Ahoy Brethren and welcome once again to Sailor Mouth Saturday. Its time to briefly discuss naval discipline and that ubiquitous tool of same: the cat o' nine tails.
Called simple the cat by seamen, the thing was a wicked combination of rope, knots, sometimes sharp objects and human muscle. Swung with enough force, the cat could flay a man's back in ten to twenty strokes. This was followed by a nice dousing of seawater and then a return to duty if the victim was capable, which he generally was not. Most cats consisted of nine ropes tied with nine knots each, and that alone would do enough damage thank you very much. Particularly sadistic bosuns and captains - and notoriously pirates as well - would add things like hooks, barbs or broken glass to the knots. I don't think further detail is necessary.
The old saying about the Royal Navy and its appetite for rum, buggery and the lash not withstanding, what is interesting is how many of our modern phrases have descended from the vocabulary of applying the cat.
First off, the cat was hung in a bag from the main mast. Different navies used
different colors of cloth. For instance, the Royal Navy used red cloth while the American Navy used green. Pirate like black or purple. When a flogging was in the offing, sailors would alert one another by passing the word that the "cat was out of the bag". The ritual of shipboard discipline involved most if not all members of a crew witnessing the punishment and superstitious sailors were ritually quiet before, during and after a flogging. Chiding officers would ask them if the "cat got their tongue" as a way to remind them what falling out of line would mean. "You could be next," they were saying.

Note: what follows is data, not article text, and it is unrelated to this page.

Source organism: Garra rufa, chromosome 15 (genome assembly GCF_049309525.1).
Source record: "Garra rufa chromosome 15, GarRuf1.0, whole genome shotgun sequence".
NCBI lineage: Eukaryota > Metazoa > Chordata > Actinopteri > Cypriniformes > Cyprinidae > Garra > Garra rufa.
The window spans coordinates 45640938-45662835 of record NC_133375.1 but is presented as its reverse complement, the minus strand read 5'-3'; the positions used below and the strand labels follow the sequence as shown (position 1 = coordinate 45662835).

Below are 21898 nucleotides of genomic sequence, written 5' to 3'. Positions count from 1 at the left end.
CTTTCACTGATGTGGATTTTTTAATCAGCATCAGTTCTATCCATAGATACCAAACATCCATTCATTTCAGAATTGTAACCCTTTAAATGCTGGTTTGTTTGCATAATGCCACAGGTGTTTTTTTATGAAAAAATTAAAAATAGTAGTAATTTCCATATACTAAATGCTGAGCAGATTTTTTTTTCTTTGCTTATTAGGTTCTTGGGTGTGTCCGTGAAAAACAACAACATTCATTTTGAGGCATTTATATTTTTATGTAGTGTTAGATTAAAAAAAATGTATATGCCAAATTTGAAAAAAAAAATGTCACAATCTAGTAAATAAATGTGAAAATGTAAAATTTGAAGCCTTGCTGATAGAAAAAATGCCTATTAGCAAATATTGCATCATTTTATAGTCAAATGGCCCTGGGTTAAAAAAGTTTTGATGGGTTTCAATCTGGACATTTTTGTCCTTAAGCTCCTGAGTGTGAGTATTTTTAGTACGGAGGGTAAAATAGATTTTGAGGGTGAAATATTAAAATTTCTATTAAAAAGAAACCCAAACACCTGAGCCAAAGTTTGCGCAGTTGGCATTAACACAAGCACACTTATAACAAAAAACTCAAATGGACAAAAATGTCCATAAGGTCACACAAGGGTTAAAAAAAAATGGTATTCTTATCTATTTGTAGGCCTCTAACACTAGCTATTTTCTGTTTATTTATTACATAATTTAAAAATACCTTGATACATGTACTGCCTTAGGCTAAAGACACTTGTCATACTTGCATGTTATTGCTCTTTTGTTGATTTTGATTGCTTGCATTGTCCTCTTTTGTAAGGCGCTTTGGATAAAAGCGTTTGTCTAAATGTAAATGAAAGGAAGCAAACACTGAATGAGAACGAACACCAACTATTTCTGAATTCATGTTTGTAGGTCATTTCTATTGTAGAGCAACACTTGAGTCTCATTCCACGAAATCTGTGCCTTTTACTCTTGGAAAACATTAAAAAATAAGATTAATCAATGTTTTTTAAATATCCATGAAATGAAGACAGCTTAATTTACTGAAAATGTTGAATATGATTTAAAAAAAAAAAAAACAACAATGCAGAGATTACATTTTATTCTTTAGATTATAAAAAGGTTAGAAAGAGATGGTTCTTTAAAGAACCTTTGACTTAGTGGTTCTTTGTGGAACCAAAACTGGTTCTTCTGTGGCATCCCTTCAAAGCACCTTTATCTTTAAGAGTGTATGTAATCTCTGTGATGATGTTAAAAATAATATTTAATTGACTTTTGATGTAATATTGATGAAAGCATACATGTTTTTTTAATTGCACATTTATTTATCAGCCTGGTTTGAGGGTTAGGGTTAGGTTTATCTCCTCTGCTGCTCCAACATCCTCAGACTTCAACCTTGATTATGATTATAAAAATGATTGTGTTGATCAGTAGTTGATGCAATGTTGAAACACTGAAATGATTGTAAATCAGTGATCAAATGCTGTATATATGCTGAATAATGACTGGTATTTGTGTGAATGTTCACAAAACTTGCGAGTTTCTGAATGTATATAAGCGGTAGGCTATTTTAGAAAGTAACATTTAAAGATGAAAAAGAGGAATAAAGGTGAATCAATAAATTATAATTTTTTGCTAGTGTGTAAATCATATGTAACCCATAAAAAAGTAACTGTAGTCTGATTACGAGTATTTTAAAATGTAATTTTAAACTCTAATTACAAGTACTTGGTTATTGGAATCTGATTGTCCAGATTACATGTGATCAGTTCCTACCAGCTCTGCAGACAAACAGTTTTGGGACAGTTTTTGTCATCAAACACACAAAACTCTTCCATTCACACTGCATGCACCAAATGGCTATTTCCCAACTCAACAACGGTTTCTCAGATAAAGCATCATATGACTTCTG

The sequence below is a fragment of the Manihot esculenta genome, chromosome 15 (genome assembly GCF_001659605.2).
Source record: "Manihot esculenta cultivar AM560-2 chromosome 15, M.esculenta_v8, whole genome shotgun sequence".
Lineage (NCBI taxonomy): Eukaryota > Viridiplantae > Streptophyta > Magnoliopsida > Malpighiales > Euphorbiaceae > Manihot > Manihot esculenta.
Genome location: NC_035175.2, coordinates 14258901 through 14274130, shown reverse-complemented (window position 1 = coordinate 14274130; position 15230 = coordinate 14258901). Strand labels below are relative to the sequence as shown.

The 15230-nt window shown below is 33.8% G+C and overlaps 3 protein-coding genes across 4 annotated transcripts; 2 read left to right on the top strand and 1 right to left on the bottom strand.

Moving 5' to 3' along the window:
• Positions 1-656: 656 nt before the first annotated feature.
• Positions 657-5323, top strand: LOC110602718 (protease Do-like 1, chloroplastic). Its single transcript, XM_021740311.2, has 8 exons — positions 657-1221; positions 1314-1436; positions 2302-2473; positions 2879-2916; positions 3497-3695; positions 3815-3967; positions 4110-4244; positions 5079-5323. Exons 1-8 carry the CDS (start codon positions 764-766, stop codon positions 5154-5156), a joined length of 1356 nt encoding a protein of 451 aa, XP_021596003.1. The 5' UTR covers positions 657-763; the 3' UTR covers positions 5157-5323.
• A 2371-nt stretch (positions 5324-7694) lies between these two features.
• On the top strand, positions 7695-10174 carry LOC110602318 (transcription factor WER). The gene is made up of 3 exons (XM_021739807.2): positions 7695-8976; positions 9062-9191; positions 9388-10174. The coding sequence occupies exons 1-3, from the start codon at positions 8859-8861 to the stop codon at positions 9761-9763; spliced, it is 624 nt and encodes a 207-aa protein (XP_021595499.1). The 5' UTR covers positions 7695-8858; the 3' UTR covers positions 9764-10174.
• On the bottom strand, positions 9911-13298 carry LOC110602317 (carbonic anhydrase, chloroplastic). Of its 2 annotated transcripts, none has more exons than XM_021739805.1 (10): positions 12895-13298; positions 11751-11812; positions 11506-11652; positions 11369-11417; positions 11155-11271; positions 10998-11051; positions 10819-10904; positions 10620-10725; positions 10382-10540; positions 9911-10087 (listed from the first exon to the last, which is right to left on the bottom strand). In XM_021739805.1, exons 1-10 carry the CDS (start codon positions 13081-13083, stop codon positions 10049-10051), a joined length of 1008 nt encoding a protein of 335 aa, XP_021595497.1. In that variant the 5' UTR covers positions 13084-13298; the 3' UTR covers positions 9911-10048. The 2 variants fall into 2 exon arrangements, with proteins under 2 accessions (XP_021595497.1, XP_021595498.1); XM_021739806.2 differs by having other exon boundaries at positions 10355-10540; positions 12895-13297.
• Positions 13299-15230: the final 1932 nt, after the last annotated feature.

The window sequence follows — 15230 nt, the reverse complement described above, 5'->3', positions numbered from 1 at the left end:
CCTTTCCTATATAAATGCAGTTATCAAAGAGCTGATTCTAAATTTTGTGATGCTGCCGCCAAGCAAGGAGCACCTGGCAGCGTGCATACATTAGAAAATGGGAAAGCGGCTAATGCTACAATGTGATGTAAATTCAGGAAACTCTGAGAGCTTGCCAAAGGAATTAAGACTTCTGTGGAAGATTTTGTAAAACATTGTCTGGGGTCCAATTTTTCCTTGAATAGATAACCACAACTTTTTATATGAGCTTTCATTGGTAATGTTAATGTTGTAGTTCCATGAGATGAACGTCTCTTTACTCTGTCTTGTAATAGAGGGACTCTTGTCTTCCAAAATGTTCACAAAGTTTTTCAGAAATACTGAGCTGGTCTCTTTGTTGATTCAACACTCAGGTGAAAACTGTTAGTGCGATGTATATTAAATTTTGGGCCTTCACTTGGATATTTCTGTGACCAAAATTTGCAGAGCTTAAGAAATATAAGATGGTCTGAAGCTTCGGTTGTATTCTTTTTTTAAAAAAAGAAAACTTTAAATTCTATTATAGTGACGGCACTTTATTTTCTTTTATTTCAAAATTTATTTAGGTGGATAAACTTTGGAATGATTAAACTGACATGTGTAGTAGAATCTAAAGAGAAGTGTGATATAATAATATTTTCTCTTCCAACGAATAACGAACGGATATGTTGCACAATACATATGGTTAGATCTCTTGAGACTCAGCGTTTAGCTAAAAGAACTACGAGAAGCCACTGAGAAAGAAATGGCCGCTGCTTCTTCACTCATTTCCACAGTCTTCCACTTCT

A small ship might not allow enough space on deck for the bosun or his strong man to truly make the blows count. Ships like this were said to have "no room to swing a cat". The fact that the origin of this term has been forgotten by many became obvious when people started adding the word "dead" as if the term implied picking up Whisker's cold body by the tail and flailing it over head.
Considering that every blow was actually multiplied by nine, flogging with a cat could be particularly horrific. Sailors who had particular friends, and who were in a position to use the cat if necessary, would make pacts with their mates to go easy on each other should the dreaded moment present itself. A simple scratch that drew blood for the officers' benefit but didn't pull meat from the bone would ensure a sailor's well being after the fact. Thus, promises of "you scratch my back and I'll scratch yours" were born. The sailors would suffer only flesh injuries and walk away "no worse for the wear."
So put the cat back in the bag, Brethren, and remember the seamen who suffered every time these terms slip from your lips. Stop by again soon, and enjoy your flogging free Saturday... (I mean, unless you're into that sort of thing).